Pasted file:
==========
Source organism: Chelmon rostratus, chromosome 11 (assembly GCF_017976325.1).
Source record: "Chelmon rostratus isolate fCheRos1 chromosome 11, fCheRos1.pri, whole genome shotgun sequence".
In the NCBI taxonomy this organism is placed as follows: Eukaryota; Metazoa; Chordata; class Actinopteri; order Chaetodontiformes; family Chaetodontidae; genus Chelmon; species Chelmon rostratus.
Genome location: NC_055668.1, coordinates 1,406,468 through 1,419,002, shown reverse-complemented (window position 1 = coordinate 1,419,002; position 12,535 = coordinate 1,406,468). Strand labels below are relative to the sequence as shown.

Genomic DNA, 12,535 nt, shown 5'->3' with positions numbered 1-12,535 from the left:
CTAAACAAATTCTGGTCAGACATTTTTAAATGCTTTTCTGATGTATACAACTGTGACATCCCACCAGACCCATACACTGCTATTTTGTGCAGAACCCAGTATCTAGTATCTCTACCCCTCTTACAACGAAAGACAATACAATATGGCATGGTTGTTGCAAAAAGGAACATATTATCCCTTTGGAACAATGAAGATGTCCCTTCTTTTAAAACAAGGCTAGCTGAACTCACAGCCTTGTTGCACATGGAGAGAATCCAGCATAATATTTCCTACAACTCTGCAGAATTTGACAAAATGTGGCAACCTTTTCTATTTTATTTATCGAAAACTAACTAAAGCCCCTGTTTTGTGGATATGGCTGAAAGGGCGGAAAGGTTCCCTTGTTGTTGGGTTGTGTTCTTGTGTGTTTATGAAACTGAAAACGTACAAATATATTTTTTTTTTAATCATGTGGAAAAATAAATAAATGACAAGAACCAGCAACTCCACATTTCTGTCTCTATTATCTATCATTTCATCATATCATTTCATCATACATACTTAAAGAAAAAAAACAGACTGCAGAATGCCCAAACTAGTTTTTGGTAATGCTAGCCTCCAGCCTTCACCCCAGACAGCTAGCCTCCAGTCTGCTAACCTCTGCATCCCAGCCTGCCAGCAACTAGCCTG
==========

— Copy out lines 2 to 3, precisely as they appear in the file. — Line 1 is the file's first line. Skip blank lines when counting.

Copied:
Source record: "Chelmon rostratus isolate fCheRos1 chromosome 11, fCheRos1.pri, whole genome shotgun sequence".
In the NCBI taxonomy this organism is placed as follows: Eukaryota; Metazoa; Chordata; class Actinopteri; order Chaetodontiformes; family Chaetodontidae; genus Chelmon; species Chelmon rostratus.